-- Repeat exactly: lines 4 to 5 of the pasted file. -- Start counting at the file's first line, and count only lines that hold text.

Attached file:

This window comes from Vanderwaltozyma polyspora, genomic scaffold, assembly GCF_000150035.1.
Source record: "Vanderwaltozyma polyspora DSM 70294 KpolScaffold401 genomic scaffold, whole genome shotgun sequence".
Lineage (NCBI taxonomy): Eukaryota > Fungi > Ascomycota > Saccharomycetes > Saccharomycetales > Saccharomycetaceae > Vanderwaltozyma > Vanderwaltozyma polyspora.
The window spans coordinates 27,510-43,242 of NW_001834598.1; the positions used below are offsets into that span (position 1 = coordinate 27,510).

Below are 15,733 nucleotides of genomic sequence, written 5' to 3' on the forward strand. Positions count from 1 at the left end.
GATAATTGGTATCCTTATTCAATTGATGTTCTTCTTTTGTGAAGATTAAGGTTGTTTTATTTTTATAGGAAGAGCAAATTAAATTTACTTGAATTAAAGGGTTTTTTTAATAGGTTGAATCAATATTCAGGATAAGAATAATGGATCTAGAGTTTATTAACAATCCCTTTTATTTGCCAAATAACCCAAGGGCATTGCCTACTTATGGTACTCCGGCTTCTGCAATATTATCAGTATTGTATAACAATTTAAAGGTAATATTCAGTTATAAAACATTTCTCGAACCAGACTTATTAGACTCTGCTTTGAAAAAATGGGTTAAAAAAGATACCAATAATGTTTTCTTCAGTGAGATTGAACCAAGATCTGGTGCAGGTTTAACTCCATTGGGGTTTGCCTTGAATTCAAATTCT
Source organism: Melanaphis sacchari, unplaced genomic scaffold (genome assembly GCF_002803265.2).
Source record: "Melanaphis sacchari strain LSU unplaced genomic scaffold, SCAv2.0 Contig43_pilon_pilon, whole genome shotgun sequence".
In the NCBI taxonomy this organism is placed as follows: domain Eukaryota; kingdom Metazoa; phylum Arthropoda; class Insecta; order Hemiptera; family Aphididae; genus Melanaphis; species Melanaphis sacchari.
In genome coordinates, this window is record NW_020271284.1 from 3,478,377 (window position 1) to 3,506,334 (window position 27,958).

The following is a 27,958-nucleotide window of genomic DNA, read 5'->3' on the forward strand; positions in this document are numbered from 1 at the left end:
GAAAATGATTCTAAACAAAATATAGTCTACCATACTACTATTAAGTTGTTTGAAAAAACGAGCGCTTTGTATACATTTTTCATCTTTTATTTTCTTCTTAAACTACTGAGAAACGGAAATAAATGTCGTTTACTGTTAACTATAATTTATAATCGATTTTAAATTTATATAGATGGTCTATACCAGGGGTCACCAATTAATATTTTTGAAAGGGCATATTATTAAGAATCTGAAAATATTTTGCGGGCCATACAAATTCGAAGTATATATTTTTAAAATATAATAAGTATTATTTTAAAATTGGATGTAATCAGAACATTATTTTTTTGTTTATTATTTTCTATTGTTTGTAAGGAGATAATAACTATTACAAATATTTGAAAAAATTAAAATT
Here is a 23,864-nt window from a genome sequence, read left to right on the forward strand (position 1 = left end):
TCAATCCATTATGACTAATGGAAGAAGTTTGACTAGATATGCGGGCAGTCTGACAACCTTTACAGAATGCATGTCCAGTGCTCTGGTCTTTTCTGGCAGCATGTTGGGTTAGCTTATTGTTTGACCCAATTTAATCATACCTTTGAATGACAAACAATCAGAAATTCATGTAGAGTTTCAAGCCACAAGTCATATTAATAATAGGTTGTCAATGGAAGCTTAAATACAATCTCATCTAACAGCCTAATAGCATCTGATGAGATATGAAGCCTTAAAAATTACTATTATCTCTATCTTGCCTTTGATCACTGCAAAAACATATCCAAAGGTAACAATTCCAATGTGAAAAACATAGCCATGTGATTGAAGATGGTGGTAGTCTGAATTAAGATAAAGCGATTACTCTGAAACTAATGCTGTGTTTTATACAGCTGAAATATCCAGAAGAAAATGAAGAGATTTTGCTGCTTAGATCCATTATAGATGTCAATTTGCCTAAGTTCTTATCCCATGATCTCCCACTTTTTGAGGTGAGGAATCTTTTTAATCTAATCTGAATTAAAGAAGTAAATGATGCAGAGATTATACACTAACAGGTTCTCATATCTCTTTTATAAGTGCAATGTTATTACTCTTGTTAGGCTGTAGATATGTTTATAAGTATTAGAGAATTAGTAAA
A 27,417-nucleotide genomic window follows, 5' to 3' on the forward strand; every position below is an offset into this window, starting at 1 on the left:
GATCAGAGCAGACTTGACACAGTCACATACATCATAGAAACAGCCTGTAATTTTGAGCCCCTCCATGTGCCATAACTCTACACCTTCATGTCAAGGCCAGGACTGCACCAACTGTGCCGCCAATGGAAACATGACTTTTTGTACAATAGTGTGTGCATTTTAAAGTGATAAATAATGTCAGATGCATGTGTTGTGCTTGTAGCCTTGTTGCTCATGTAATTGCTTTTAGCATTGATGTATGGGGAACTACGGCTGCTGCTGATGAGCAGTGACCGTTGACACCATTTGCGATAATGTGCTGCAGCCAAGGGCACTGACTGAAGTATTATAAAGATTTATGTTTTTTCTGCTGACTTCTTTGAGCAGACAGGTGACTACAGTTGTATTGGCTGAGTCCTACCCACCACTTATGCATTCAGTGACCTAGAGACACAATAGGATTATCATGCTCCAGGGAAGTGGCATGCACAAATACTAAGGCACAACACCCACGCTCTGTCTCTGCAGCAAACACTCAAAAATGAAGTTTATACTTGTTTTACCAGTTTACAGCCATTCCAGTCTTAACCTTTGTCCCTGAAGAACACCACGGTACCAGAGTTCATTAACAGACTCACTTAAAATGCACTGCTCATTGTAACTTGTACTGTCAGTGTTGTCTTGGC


The window spans coordinates 27,510-43,242 of NW_001834598.1; the positions used below are offsets into that span (position 1 = coordinate 27,510).

Below are 15,733 nucleotides of genomic sequence, written 5' to 3' on the forward strand. Positions count from 1 at the left end.